Unit is a clear example of the evolution of a word from one thing to something completely different. But it also has the rarity of almost making sense. See, when it showed up in the mid sixteenth century, it only meant a number of things regarded as an undivided group, i.e. a herd of sheep would be a unit, but the individual animals would not be. From there it evolved to a single part of a greater whole in the seventeenth century—so at that time, a member of the herd would be a unit—and then finally, it became a standard of measure in the eighteenth century. So it went from a whole, to a part, to a quantity of measure. Okay, I take back the part about it making sense.
Unit of course is related to unity, which showed up way earlier in the early fourteenth century. It comes from the Anglo-French unite and Old French…unite, descended from the classical Latin unitatem, sameness or agreement. And it shouldn’t surprise anyone that unitatem comes from unus, the Latin word for one. For the record, yes, unite also comes from this family (duh!). It showed up in the early fifteenth century from the Latin unire, to unite, and also from unus.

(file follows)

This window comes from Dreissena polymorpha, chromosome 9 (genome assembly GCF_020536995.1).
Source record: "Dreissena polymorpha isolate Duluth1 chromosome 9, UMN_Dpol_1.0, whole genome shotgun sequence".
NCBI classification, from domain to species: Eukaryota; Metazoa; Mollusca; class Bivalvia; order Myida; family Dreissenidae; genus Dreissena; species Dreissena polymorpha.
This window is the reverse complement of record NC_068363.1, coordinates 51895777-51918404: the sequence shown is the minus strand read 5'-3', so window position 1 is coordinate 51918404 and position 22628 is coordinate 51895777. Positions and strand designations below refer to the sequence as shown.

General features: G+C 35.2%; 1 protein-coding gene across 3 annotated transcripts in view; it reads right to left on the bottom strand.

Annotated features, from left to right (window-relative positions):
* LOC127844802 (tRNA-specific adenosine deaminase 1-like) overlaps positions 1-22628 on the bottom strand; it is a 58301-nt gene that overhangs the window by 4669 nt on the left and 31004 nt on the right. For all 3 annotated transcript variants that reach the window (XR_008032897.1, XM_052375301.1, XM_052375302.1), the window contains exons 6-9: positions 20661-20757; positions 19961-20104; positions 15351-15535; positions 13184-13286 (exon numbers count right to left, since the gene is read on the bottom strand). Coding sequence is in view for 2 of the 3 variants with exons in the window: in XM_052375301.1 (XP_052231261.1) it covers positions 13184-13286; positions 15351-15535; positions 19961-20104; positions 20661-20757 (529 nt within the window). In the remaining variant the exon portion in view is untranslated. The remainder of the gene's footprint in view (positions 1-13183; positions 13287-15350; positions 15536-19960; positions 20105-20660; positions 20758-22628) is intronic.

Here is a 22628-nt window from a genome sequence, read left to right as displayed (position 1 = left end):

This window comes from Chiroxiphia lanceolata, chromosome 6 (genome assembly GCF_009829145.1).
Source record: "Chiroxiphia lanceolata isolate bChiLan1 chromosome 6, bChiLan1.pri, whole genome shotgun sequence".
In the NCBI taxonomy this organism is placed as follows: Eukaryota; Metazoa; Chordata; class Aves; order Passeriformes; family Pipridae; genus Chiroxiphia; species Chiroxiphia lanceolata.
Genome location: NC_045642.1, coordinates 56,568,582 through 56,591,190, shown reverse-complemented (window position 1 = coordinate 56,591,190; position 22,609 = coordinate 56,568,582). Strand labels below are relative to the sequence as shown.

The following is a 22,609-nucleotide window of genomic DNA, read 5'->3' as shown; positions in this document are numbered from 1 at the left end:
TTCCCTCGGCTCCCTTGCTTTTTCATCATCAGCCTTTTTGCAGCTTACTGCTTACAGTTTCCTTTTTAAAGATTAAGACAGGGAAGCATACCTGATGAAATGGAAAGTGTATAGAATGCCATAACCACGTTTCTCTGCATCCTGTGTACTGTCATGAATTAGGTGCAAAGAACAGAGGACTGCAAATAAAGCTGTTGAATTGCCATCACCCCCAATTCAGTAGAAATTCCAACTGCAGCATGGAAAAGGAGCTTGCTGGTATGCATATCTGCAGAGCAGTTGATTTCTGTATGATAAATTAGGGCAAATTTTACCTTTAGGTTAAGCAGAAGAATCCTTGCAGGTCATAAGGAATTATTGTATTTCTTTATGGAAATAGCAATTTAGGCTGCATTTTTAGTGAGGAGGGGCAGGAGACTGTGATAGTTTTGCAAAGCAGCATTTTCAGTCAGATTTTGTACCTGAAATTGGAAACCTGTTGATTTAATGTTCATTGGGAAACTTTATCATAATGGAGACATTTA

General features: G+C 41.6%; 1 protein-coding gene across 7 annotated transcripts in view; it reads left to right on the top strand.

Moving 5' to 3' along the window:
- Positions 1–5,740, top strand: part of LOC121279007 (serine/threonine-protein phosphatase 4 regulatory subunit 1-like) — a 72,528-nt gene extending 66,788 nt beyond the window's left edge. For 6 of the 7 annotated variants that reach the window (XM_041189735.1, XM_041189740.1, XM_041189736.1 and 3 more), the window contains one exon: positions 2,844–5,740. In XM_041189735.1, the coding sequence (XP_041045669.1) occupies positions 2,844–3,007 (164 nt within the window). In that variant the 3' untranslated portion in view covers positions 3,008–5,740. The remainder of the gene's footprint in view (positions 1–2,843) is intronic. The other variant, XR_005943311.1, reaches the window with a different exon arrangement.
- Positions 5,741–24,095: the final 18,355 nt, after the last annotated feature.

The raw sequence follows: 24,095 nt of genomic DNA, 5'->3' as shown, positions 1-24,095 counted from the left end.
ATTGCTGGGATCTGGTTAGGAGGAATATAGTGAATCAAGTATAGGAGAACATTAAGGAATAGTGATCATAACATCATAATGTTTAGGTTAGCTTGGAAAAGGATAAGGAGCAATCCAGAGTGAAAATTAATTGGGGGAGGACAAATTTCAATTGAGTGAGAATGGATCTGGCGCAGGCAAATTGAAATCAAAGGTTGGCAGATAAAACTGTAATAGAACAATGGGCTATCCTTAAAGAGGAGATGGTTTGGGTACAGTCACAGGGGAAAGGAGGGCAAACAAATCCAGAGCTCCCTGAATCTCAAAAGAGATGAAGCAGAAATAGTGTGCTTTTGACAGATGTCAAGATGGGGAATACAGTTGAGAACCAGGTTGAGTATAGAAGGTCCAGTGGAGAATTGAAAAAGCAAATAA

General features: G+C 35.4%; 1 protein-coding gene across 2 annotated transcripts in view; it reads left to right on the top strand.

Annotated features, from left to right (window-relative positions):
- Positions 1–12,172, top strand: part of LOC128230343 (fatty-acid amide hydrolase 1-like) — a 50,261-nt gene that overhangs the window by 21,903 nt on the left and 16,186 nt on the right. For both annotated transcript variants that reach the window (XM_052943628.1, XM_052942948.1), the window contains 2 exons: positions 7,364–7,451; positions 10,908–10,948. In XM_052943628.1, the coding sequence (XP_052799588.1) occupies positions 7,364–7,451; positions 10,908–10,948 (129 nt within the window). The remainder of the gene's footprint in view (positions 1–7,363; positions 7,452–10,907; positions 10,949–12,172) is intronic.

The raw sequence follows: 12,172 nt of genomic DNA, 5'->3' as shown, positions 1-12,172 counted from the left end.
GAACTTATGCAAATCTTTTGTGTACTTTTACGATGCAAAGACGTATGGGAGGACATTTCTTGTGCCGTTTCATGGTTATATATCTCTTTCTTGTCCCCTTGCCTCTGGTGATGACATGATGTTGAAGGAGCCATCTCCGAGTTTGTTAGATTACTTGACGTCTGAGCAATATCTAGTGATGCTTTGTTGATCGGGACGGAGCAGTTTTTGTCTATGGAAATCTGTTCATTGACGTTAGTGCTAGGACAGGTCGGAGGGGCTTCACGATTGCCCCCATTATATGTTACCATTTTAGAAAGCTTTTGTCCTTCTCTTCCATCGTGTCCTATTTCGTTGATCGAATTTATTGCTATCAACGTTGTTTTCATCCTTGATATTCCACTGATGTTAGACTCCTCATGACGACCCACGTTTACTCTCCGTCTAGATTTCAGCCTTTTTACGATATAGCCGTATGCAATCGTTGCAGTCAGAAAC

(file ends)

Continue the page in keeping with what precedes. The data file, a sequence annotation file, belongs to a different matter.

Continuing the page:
There’s also a totally awesome digression I can (and will) go into: see, union is obviously related to unit, right? Well, it just so happens that in Late Latin it’s unionem, which is also a way to say, and I quote, “a single pearl or onion”. There are layers to an onion, but the whole is a unit, as it were, so unionem became a colloquialism for “a type of onion”. And that was kept in Old French, Anglo-French, and in English to the point where it became the official version of the word in both English and French (oignion).
TL;DR: ONION. IS. FROM. UNION.
That is entirely more awesome than it has any right to be.